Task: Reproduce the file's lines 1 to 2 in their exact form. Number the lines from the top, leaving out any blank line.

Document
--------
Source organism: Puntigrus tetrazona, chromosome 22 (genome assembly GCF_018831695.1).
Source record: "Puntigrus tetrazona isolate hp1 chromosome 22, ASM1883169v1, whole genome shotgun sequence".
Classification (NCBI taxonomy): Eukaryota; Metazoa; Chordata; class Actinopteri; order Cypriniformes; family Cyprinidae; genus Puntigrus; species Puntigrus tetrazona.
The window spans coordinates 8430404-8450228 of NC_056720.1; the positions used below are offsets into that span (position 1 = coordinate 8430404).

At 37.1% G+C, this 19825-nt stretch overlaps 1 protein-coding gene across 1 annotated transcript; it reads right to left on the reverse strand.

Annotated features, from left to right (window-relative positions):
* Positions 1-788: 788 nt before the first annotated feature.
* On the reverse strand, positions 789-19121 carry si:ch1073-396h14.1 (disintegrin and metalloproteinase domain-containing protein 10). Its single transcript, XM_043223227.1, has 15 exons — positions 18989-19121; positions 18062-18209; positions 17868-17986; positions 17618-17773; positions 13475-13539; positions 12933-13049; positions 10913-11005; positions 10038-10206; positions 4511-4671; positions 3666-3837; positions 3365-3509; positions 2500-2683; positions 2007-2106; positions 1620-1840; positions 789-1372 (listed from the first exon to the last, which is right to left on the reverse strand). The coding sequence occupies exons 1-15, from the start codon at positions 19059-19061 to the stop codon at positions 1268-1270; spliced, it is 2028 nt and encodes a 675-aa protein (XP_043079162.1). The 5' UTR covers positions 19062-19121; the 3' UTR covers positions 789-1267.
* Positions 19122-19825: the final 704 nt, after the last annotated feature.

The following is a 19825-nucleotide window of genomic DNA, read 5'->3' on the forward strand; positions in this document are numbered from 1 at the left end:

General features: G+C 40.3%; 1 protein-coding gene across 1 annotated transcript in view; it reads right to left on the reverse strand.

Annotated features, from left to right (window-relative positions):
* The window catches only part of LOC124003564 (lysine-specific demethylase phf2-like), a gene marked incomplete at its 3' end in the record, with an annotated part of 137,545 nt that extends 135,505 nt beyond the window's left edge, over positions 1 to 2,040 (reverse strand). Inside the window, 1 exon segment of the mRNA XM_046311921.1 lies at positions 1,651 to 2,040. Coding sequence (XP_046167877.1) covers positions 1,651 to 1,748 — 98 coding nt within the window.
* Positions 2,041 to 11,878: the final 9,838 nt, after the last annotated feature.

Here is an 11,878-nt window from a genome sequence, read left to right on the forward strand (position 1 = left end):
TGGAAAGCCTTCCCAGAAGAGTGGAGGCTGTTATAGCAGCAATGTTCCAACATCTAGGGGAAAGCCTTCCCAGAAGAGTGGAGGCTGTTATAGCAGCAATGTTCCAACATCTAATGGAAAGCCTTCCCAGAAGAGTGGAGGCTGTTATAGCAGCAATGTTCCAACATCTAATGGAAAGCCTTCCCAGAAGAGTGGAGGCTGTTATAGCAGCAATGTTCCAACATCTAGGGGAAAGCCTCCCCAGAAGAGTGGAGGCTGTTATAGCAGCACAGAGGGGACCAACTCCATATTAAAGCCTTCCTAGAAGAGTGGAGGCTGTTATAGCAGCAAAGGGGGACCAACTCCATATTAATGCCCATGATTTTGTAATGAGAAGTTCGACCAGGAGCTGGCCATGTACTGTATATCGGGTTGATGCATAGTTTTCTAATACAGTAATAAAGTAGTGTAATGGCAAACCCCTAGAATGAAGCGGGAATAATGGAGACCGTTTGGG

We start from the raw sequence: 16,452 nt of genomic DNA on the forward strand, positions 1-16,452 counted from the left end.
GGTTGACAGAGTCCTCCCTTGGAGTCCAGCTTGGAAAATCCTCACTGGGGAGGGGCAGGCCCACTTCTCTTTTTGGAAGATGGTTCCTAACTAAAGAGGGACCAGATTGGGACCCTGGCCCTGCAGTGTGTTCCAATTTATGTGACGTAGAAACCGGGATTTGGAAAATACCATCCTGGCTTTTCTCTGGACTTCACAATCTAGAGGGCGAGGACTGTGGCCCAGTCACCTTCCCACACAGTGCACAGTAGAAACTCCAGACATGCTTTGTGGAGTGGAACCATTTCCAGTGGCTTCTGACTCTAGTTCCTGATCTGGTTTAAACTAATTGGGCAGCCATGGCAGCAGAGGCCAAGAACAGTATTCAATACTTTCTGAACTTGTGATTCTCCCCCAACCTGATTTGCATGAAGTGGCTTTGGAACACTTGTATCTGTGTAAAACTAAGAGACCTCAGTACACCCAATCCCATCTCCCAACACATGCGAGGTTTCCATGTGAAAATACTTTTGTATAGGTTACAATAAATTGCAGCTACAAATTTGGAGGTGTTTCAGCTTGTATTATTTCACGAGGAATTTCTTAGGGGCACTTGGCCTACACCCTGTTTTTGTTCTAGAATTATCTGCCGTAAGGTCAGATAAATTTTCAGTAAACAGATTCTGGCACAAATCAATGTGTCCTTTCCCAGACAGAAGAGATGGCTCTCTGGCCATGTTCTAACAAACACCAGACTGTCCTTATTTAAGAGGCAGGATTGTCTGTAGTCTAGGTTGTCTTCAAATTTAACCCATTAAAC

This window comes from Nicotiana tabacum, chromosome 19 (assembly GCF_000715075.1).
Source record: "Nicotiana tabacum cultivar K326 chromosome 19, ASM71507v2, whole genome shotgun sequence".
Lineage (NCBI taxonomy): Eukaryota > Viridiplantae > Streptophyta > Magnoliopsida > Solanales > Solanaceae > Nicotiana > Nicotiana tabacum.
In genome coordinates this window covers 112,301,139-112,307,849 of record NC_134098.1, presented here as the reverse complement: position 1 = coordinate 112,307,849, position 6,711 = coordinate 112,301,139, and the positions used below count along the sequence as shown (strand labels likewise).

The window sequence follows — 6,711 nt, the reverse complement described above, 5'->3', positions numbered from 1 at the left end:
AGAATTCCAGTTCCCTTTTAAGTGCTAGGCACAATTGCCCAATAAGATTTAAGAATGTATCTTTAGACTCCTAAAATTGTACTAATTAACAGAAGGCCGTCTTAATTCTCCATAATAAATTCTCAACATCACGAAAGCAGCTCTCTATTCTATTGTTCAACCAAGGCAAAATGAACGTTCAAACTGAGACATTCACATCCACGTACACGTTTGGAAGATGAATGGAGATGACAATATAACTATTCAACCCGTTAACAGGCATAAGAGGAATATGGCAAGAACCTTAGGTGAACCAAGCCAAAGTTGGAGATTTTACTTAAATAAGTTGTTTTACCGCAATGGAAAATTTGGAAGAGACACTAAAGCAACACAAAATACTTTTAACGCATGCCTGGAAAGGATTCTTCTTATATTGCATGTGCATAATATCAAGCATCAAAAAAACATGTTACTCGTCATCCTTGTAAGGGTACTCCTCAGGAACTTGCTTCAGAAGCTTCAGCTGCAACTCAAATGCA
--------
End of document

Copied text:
Source organism: Puntigrus tetrazona, chromosome 22 (genome assembly GCF_018831695.1).
Source record: "Puntigrus tetrazona isolate hp1 chromosome 22, ASM1883169v1, whole genome shotgun sequence".